Hillary Clinton’s Christianity, which she wielded as a political weapon in her 2008 Democratic presidential primary campaign, largely has been missing in this year’s election.
She hasn’t hidden her Methodist upbringing, but scholars say it’s not front and center. And where in the past she used it as a window into her character, this year she’s deployed it as a debate tactic to push criminal justice reform and other policy goals.
Church attendance also has been all but absent from Mrs. Clinton’s schedule, except when she’s turned up behind a pulpit to stump for votes, particularly in predominantly black churches, where her appearances focus largely on how she intends to work with religious leaders to accomplish shared political objectives.
Since 2008 she’s also abandoned traditional Christian positions on issues such as same-sex marriage, coming in favor of the practice in 2013 after years of opposing it.
The reason for the shift, analysts say, is twofold. Mrs. Clinton is taking on an opponent, Republican Donald Trump, who is seen as one of the most nonreligious presidential candidates in modern history. Pew polling from earlier this year found that just 30 percent of American voters say they consider Mr. Trump religious, while 48 percent said the same about Mrs. Clinton.
Perhaps more importantly, she now leads a party that, among its white base, if not its core black and Hispanic members, has become an increasingly secular institution. Recent polling shows the Democratic Party includes in its ranks nearly four times as many atheists and agnostics as the GOP.
“She’s in a difficult position in terms of articulating her faith because she faces a fractious Democratic coalition. We are in a moment in our country’s life where the coalition the Democrats have had to cobble together is really conflicted with respect to matters of religion,” said Joseph Prud’homme, director of the Institute for the Study of Religion, Politics and Culture at Washington College.
“She has to speak enough to reassure the conservative elements within the African-American church. She also has to be sensitive to the rising rates of evangelism within the American Hispanic population,” he continued. “But she’s in that broader context where she has an increasingly secular base. We see this with millennials, and we see this very much with those who were supportive of” Sen. Bernard Sanders, Mrs. Clinton’s Democratic presidential primary opponent.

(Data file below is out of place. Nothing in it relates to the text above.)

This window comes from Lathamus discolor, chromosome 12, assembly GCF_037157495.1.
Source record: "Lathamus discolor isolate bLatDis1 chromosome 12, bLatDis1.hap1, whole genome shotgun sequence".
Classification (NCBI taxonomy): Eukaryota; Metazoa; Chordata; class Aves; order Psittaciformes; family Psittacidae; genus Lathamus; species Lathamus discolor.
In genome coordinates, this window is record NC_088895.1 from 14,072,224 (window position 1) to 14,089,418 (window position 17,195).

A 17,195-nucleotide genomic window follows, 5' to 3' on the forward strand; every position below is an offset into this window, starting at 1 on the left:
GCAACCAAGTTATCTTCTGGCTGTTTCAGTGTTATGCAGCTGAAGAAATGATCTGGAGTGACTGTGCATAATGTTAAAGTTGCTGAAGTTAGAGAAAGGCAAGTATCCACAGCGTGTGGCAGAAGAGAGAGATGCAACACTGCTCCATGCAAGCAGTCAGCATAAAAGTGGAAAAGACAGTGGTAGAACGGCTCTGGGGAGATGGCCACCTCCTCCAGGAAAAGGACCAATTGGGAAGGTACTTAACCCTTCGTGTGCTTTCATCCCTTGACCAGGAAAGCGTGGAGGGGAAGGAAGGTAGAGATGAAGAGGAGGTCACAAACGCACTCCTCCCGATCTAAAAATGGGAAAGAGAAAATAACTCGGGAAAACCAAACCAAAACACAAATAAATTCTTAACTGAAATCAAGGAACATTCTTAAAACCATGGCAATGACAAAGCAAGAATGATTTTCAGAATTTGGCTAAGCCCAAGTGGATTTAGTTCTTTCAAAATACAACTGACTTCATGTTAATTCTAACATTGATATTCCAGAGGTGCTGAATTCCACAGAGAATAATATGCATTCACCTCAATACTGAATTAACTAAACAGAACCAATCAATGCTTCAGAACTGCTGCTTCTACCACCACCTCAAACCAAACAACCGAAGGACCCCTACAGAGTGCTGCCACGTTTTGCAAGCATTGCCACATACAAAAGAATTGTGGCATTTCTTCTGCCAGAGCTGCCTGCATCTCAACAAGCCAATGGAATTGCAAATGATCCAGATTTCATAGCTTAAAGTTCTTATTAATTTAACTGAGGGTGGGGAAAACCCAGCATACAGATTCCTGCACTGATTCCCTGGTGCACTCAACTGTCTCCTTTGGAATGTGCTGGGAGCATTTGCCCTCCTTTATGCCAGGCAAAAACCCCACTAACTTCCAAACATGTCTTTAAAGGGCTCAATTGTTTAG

But as has long been the case with the Clintons, the fight against Mr. Sanders showcased how the former first lady and her husband, along with their political partners, aren’t shy about using religion for political benefit. Hacked Democratic National Committee emails released over the summer showed how Clinton allies in the DNC plotted to use Mr. Sanders’ rumored atheism against him in conservative states like Kentucky. (Mr. Sanders has since denied being an atheist.)
For the Clintons, such maneuvering isn’t new.
In the midst of the Monica Lewinsky scandal of the late 1990s, both Mrs. Clinton and then-President Bill Clinton were seen on an almost-weekly basis emerging from Washington’s Foundry United Methodist Church, Bibles in hand. Mrs. Clinton returned to the church for its 200th anniversary last September in what appears to have been the last service she attended outside of political campaigning.
Just as she’s done this presidential cycle, Mrs. Clinton also made the rounds at black churches during her 2000 Senate run.
“The way she politicked and literally campaigned in New York churches in 2000 was unbelievable. She would go in there, and these were blatant political rallies,” said Paul Kengor, a political science professor at Grove City College and author of the book “God and Hillary Clinton.”
“The Clintons are masters at this,” Mr. Kengor added.
While campaigning in Iowa in January, Mrs. Clinton answered a question about religion at length and spoke of the principles of openness and acceptance she’s taken from her religion — a clear reference to her newfound position on same-sex marriage.
“I do believe that, in many areas, judgment should be left to God, that being more open, tolerant and respectful is part of what makes me humble about my faith,” she said. “I have been very disappointed and sorry that Christianity, which has such great love at its core, is sometimes used to condemn so quickly and judge so harshly.”
Such an approach, specialists say, has been used by Mrs. Clinton to justify her switch on gay marriage and other issues of great controversy in the church.
“Ten years ago, I could not have imagined Hillary Clinton wanting to force a Baptist grandma … who owns a bakery, forcing her to make a wedding cake that goes against her religious convictions. But now I could easily picture Hillary doing that,” Mr. Kengor said. “I don’t know if that’s an ideological evolution or if it’s political. I think it’s probably a little bit of both.”